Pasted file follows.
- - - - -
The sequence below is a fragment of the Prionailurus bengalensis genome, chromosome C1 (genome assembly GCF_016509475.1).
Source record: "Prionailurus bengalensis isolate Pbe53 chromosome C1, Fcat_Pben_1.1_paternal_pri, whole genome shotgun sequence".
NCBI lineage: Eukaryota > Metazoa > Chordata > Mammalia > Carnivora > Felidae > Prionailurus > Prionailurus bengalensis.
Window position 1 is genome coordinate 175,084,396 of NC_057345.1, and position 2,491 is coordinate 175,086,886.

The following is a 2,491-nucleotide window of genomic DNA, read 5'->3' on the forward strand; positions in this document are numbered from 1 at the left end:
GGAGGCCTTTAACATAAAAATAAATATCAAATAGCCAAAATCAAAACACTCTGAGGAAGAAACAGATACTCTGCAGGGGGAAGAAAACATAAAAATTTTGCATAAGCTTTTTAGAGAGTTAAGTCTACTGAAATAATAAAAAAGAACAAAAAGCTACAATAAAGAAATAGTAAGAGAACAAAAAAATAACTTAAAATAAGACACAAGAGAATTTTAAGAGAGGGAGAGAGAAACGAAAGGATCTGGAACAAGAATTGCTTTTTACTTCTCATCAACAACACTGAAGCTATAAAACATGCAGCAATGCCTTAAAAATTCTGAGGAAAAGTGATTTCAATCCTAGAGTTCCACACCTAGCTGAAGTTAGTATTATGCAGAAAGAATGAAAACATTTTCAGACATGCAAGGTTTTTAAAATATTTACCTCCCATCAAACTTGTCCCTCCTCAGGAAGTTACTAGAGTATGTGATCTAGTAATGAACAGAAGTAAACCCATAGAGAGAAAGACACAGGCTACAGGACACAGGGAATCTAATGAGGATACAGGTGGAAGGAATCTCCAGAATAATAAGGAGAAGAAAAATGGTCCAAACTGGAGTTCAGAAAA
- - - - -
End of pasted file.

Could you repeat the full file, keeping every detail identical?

The sequence below is a fragment of the Prionailurus bengalensis genome, chromosome C1 (genome assembly GCF_016509475.1).
Source record: "Prionailurus bengalensis isolate Pbe53 chromosome C1, Fcat_Pben_1.1_paternal_pri, whole genome shotgun sequence".
NCBI lineage: Eukaryota > Metazoa > Chordata > Mammalia > Carnivora > Felidae > Prionailurus > Prionailurus bengalensis.
Window position 1 is genome coordinate 175,084,396 of NC_057345.1, and position 2,491 is coordinate 175,086,886.

The following is a 2,491-nucleotide window of genomic DNA, read 5'->3' on the forward strand; positions in this document are numbered from 1 at the left end:
GGAGGCCTTTAACATAAAAATAAATATCAAATAGCCAAAATCAAAACACTCTGAGGAAGAAACAGATACTCTGCAGGGGGAAGAAAACATAAAAATTTTGCATAAGCTTTTTAGAGAGTTAAGTCTACTGAAATAATAAAAAAGAACAAAAAGCTACAATAAAGAAATAGTAAGAGAACAAAAAAATAACTTAAAATAAGACACAAGAGAATTTTAAGAGAGGGAGAGAGAAACGAAAGGATCTGGAACAAGAATTGCTTTTTACTTCTCATCAACAACACTGAAGCTATAAAACATGCAGCAATGCCTTAAAAATTCTGAGGAAAAGTGATTTCAATCCTAGAGTTCCACACCTAGCTGAAGTTAGTATTATGCAGAAAGAATGAAAACATTTTCAGACATGCAAGGTTTTTAAAATATTTACCTCCCATCAAACTTGTCCCTCCTCAGGAAGTTACTAGAGTATGTGATCTAGTAATGAACAGAAGTAAACCCATAGAGAGAAAGACACAGGCTACAGGACACAGGGAATCTAATGAGGATACAGGTGGAAGGAATCTCCAGAATAATAAGGAGAAGAAAAATGGTCCAAACTGGAGTTCAGAAAA